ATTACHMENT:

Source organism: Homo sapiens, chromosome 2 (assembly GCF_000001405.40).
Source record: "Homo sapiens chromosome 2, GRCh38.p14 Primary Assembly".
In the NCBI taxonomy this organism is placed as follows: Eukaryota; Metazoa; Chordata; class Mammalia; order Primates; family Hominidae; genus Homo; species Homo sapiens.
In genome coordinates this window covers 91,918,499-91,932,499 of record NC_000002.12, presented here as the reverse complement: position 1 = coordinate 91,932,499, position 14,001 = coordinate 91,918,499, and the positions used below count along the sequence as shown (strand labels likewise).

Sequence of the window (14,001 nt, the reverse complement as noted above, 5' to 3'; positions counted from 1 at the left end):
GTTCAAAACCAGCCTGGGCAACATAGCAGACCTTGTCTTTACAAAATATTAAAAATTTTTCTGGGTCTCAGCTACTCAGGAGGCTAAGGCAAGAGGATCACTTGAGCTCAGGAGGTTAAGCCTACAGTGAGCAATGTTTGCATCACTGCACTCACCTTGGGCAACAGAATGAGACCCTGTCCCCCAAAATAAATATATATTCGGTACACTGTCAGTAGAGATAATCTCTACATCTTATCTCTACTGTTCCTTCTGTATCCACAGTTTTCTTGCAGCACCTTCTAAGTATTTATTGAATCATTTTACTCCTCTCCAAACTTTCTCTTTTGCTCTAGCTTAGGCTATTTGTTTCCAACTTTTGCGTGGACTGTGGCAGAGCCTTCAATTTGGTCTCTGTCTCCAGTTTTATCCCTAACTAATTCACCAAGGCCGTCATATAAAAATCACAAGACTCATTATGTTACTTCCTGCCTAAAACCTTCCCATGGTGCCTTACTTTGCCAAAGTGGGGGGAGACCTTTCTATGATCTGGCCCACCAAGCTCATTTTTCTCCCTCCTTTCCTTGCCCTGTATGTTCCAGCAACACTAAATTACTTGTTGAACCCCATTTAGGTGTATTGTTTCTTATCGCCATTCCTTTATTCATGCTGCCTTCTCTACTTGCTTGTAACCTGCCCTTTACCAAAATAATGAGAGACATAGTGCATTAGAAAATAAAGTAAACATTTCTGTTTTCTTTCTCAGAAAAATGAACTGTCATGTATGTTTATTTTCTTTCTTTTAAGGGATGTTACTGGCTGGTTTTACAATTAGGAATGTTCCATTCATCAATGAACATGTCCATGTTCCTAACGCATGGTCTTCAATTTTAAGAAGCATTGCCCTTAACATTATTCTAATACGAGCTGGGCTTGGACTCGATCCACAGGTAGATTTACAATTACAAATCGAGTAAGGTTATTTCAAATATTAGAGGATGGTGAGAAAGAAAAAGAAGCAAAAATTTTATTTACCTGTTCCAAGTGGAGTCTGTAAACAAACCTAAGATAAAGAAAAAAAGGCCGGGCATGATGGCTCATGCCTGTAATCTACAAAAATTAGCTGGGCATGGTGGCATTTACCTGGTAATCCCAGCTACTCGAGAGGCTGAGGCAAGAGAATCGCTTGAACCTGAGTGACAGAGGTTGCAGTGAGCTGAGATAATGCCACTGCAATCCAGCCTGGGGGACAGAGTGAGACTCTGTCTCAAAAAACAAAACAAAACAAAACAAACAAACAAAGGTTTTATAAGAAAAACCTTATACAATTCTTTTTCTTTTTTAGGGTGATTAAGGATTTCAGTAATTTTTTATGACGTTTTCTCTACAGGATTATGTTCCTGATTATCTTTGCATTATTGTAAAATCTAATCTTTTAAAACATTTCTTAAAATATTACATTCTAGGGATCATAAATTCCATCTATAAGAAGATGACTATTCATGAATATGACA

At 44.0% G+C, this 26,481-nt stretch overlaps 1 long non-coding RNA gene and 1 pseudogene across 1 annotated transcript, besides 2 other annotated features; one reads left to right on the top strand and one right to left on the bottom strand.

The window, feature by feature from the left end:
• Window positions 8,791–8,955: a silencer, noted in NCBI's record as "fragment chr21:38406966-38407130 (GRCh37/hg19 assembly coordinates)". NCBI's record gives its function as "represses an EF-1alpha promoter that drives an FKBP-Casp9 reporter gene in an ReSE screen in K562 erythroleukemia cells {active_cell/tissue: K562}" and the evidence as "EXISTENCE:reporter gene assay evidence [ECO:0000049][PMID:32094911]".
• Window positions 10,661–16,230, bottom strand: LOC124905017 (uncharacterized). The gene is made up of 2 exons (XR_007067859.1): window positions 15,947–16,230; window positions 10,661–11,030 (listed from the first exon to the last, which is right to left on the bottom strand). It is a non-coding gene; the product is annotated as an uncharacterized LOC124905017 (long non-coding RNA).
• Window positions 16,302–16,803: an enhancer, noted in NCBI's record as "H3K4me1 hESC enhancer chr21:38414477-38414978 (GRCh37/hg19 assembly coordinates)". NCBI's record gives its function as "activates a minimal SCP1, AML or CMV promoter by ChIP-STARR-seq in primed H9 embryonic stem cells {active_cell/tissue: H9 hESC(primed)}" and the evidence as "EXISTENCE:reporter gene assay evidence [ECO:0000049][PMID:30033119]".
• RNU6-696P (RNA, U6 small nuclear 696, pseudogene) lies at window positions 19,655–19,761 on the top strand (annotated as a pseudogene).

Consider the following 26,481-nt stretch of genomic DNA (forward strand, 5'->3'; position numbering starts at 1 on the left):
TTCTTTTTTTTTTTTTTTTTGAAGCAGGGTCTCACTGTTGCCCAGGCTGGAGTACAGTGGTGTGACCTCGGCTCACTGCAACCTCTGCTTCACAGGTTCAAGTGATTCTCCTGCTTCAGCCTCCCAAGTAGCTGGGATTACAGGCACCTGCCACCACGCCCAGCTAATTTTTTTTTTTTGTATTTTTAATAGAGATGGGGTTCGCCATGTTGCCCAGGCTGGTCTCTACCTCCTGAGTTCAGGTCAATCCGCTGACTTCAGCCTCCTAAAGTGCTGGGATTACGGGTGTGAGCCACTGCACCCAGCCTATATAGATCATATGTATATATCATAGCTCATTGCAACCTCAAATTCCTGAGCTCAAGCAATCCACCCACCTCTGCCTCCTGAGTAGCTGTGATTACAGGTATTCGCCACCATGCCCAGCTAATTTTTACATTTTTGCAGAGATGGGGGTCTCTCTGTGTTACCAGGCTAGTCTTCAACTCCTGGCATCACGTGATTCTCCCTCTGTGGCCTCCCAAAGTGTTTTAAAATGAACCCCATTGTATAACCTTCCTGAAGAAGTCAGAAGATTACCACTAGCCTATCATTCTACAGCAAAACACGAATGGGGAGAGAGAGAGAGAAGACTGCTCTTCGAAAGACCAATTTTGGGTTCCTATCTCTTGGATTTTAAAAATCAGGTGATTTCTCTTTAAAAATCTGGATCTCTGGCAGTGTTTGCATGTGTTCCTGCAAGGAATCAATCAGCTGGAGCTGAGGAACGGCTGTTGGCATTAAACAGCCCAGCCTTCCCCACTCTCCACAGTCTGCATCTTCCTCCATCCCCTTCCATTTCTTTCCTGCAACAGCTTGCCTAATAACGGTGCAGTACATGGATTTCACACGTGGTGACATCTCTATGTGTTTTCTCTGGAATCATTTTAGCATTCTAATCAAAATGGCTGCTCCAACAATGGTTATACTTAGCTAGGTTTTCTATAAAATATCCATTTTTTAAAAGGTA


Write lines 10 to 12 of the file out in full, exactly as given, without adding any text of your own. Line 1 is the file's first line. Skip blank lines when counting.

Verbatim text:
• Window positions 10,661–16,230, bottom strand: LOC124905017 (uncharacterized). The gene is made up of 2 exons (XR_007067859.1): window positions 15,947–16,230; window positions 10,661–11,030 (listed from the first exon to the last, which is right to left on the bottom strand). It is a non-coding gene; the product is annotated as an uncharacterized LOC124905017 (long non-coding RNA).
• Window positions 16,302–16,803: an enhancer, noted in NCBI's record as "H3K4me1 hESC enhancer chr21:38414477-38414978 (GRCh37/hg19 assembly coordinates)". NCBI's record gives its function as "activates a minimal SCP1, AML or CMV promoter by ChIP-STARR-seq in primed H9 embryonic stem cells {active_cell/tissue: H9 hESC(primed)}" and the evidence as "EXISTENCE:reporter gene assay evidence [ECO:0000049][PMID:30033119]".
• RNU6-696P (RNA, U6 small nuclear 696, pseudogene) lies at window positions 19,655–19,761 on the top strand (annotated as a pseudogene).